Despite the high need for both corneas (for transplant purposes) and eyes (for research purposes), many people don’t choose to become eye donors. A study conducted at the College of Human Medicine at Michigan State University focused on the reasons for the lack of eye donations, and the results were interesting.
The study indicated that unwillingness to become an eye donor isn’t the problem. Instead, many people are simply unaware of how they can donate or that even diseased eyes can be useful for medical research.
Eye Donation May Differ from Other Organ Donation Programs
Each state has its own organ and tissue donor registry. State residents can sign up as donors directly through the registry, or they can join the registry while renewing a driver’s license or state identification card. In some states, registrants must specifically indicate that they wish to donate their eyes. Sadly, as the Michigan State University study indicated, organ donors may not be aware that they must give special permission for eye donation; For example, an organ donor might be required to check a separate box on an organ donor registry form. Other respondents stated that they’d never even been asked to donate their eyes.
Incidentally, The Eye Bank Association states that eye donation doesn’t interfere with burial plans or having an open casket funeral. If you are concerned about how your family will feel about your becoming an eye donor, talk to them about your decision and direct them to the FAQ on The Eye Bank Association’s site.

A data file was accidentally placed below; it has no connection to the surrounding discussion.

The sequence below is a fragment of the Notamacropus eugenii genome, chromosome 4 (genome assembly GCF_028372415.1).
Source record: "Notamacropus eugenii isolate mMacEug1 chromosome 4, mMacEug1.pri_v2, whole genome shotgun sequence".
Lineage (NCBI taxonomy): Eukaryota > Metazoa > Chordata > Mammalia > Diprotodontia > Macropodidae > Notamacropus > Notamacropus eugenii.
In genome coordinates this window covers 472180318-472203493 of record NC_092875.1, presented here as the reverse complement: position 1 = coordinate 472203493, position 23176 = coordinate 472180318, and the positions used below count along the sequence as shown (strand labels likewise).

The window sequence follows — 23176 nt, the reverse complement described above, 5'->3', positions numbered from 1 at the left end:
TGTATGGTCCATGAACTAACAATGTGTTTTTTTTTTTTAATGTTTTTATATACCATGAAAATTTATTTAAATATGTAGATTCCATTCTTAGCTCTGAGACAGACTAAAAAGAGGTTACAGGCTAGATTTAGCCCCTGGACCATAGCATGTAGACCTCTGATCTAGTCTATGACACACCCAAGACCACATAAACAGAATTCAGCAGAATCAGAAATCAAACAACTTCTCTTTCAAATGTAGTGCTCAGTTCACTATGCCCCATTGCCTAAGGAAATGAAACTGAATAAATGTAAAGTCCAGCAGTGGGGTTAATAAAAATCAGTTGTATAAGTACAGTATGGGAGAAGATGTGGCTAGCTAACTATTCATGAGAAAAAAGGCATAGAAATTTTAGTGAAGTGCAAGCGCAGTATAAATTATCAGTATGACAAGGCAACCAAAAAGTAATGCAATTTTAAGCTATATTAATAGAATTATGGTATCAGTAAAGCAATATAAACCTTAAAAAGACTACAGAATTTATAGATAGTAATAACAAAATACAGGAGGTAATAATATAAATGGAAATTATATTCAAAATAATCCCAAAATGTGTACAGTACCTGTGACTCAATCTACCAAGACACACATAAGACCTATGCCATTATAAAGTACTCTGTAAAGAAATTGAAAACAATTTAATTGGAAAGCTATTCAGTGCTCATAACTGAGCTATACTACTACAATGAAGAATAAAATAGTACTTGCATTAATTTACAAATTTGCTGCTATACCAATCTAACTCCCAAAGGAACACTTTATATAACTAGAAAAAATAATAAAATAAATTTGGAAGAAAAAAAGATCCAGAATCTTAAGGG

All Eyes Matter
Technically, there is no such thing as an “eye transplant,” as the eye is too complex to be successfully, and functionally transplanted into another person. However, the cornea, the clear covering of the eye, is transplantable and the surgery itself is often done on an outpatient basis. Unfortunately, there is a significant shortage of available corneas for the many people who need them, which is why eye donation is so important.
Because a successful cornea transplant depends on the donor having a healthy cornea, people with eye disease, an infectious disease (such as Hepatitis) or who have had eye surgery may mistakenly think that eye donation isn’t possible. While these eyes may not be suitable for cornea harvesting, they can still be used for medical research, which is crucial to developing a better understanding of eye health and preventing vision loss. Nobody should feel like they can’t or shouldn’t donate their eyes because of a medical condition.
How To Donate
There is no cost to become an organ and tissue donor. To find out how you can donate your eyes (or other organs and tissue) visit OrganDonor.gov.